Got a FuelBand? Nike Might Owe You $25
Nike and Apple have settled a 2013 class-action lawsuit over the accuracy of the Nike+ FuelBand fitness tracker.
Legal snoozeroo? Not quite — this settlement could mean a payment of up to $25 if you own a FuelBand.
The suit alleged that advertisements for the FuelBand, which is produced jointly by Nike and Apple, misled customers regarding how accurately the fitness device could track calories burned, steps taken and other metrics.
The FuelBand measures activity by NikeFuel, the brand’s method of measuring movement regardless of the FuelBand-wearer’s age, weight, or other factors. Nike and Apple deny the claims in the suit, but Nike will administer the settlement.
FuelBand Settlement: What You Get
It’s a settlement choose-your-own adventure: Pick either a $25 gift card to the Nike store, or receive a $15 payment.
You can redeem the gift card at any Nike store in the U.S. and Puerto Rico, and on Nike.com. It never expires, according to the settlement website.
If you wound up with his-and-hers FuelBands or a family set, you’re in luck. Multiple members of a family can make claims so long as they each have their own device.
How to Get Your Money
If you bought your FuelBand between January 2012 and June 2015, you’re eligible to receive a settlement payment. But unlike some class-action settlements that track down affected customers, you’ll have to do the heavy lifting on this offering.
Make your claim through the FuelBand settlement site. If you bought your FuelBand directly from Nike or Apple, you may have received an email notice with a “class member ID.” This ID is optional, but you’ll need the serial number on your FuelBand. Then it’s just a matter of name, address and your payment choice.
Submit your claim by Jan. 4, 2016.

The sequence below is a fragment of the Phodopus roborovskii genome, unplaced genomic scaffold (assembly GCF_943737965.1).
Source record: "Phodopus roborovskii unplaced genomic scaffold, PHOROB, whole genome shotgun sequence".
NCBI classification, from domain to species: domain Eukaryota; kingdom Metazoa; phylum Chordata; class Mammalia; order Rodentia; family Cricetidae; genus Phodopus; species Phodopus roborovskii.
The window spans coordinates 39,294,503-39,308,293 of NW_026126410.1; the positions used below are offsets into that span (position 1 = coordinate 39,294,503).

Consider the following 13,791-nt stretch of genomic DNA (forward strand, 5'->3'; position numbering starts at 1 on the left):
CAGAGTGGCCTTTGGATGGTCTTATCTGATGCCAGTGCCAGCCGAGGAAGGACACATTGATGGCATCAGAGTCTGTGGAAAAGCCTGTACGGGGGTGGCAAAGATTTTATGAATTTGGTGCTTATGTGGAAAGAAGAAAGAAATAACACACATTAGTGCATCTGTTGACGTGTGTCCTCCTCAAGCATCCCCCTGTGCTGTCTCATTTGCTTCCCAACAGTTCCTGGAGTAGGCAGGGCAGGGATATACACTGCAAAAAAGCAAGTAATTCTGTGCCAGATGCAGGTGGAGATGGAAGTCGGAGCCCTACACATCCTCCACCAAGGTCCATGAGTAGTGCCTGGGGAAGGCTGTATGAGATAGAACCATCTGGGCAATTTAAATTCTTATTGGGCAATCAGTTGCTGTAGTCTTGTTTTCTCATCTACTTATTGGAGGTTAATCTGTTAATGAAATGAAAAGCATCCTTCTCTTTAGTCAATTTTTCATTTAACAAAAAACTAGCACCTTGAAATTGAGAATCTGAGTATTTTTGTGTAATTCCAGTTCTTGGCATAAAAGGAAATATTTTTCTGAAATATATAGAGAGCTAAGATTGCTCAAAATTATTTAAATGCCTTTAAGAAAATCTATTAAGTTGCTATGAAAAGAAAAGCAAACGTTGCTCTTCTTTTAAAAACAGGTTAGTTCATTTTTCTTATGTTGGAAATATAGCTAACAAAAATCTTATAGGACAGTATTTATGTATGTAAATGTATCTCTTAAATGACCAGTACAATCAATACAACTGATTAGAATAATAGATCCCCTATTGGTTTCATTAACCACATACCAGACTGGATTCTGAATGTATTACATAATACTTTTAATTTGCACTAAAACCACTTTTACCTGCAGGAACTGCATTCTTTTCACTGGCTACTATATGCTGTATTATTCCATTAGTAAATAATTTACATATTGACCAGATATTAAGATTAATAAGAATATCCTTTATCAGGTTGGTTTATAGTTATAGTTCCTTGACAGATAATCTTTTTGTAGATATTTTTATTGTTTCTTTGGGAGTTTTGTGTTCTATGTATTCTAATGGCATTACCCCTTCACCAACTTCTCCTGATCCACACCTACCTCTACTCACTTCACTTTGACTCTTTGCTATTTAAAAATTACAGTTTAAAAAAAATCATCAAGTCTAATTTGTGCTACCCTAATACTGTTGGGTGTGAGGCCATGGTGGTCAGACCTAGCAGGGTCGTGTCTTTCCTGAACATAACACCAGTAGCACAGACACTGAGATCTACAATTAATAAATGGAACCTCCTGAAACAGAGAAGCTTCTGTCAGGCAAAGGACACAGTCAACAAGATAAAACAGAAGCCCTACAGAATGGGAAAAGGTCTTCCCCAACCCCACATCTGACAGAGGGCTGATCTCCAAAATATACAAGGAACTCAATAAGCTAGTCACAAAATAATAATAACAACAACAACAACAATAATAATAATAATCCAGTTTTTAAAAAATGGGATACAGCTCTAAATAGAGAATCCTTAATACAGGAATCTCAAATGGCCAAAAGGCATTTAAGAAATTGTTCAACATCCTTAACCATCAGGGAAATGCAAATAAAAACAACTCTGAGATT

What’s the Better Settlement Option?
Can’t decide between a gift card and cash? Let’s look at it in terms of brand loyalty.
If you love Nike products and shop at Nike stores regularly, the gift card may benefit you. While Nike Store locations are limited — you’re probably not going to happen upon one unless you live in a major metropolitan area — Nike.com is open all night.
How far can the gift card go? I’ll play guinea pig: As a lady, let’s look at what $25 can get me in Nike swag. There’s one shirt I can get, and a few more I can get if I kick in an extra $10 or so. I’m halfway to a tank top or running capris.
Nike’s prices aren’t bad — it just comes down to the fact most of the stuff I would want to buy (like running shoes) is going to require additional spending on my end.
So if you’re not already planning to buy a new pair of Nikes, it’s probably a better bet to spring for the cash. I can think of a lot of things I can get for $15: two happy hour appetizers with a friend, a nosebleed seat to a Washington Nationals game, a trim at the barbershop. You might want one of those things more than you want to shop at the Nike store.
If you’re feeling entrepreneurial, you could take the gift card and make something of it. There are lots of ways to sell gift cards online, and Nike gift cards on Raise at the time of posting tend to be listed for less than 5% off face value.
You could potentially make almost $25 cash by selling your settlement gift card. That’s three happy hour appetizers, at least.
The gift card, on the other hand, could make a nice gift for your fitness-fiend friends.
There is another option that most people probably don’t know about: opting out of the settlement. By specifying that you want to be excluded from the settlement, you give up your rights to the payment offered. Instead, you retain the right to sue Nike and/or Apple about the claims made in the case.
It’s not likely you have the inclination (or the big bucks) to set up another suit over your FuelBand, but it’s worth noting why these companies would agree to the settlement. It appeases the customer, and precludes anyone who takes the payment from trying to seek revenge down the road.
Your Turn: This concludes today’s legalese nerd time. What about you — will you make a claim in the FuelBand settlement? Which payment do you prefer?
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Lisa Rowan is a writer, editor, and podcaster based in Washington, D.C. She remembers when Nike+ was a chip in your shoe that synced with your iPod.